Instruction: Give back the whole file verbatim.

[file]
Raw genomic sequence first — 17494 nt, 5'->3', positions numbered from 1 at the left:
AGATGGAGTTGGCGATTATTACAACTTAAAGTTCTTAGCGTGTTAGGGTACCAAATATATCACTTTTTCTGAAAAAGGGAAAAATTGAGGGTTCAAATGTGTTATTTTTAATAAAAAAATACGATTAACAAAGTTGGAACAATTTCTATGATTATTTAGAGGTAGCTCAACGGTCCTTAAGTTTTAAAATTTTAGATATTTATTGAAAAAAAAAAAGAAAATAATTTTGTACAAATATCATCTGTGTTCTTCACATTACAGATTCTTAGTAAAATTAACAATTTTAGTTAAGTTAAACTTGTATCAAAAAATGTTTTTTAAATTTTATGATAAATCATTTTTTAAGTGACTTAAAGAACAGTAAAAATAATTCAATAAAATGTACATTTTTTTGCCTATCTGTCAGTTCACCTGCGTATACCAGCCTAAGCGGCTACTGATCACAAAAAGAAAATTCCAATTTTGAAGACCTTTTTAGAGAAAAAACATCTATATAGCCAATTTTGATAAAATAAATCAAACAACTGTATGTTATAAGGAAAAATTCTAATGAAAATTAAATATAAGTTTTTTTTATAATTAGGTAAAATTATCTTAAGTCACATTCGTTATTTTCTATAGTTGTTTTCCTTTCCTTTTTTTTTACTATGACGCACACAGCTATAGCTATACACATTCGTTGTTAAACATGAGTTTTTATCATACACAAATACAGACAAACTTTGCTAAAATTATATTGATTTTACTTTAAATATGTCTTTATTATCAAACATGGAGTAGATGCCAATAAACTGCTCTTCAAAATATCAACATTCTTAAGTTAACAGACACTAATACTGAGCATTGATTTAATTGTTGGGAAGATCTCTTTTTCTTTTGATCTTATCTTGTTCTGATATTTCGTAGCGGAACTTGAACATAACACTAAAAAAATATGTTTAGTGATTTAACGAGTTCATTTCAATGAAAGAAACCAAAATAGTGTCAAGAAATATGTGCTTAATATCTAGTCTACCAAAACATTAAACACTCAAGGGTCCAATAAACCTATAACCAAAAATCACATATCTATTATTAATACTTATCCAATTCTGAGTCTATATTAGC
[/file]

Raw genomic sequence first — 17494 nt, 5'->3', positions numbered from 1 at the left:
AGATGGAGTTGGCGATTATTACAACTTAAAGTTCTTAGCGTGTTAGGGTACCAAATATATCACTTTTTCTGAAAAAGGGAAAAATTGAGGGTTCAAATGTGTTATTTTTAATAAAAAAATACGATTAACAAAGTTGGAACAATTTCTATGATTATTTAGAGGTAGCTCAACGGTCCTTAAGTTTTAAAATTTTAGATATTTATTGAAAAAAAAAAAGAAAATAATTTTGTACAAATATCATCTGTGTTCTTCACATTACAGATTCTTAGTAAAATTAACAATTTTAGTTAAGTTAAACTTGTATCAAAAAATGTTTTTTAAATTTTATGATAAATCATTTTTTAAGTGACTTAAAGAACAGTAAAAATAATTCAATAAAATGTACATTTTTTTGCCTATCTGTCAGTTCACCTGCGTATACCAGCCTAAGCGGCTACTGATCACAAAAAGAAAATTCCAATTTTGAAGACCTTTTTAGAGAAAAAACATCTATATAGCCAATTTTGATAAAATAAATCAAACAACTGTATGTTATAAGGAAAAATTCTAATGAAAATTAAATATAAGTTTTTTTTATAATTAGGTAAAATTATCTTAAGTCACATTCGTTATTTTCTATAGTTGTTTTCCTTTCCTTTTTTTTTACTATGACGCACACAGCTATAGCTATACACATTCGTTGTTAAACATGAGTTTTTATCATACACAAATACAGACAAACTTTGCTAAAATTATATTGATTTTACTTTAAATATGTCTTTATTATCAAACATGGAGTAGATGCCAATAAACTGCTCTTCAAAATATCAACATTCTTAAGTTAACAGACACTAATACTGAGCATTGATTTAATTGTTGGGAAGATCTCTTTTTCTTTTGATCTTATCTTGTTCTGATATTTCGTAGCGGAACTTGAACATAACACTAAAAAAATATGTTTAGTGATTTAACGAGTTCATTTCAATGAAAGAAACCAAAATAGTGTCAAGAAATATGTGCTTAATATCTAGTCTACCAAAACATTAAACACTCAAGGGTCCAATAAACCTATAACCAAAAATCACATATCTATTATTAATACTTATCCAATTCTGAGTCTATATTAGC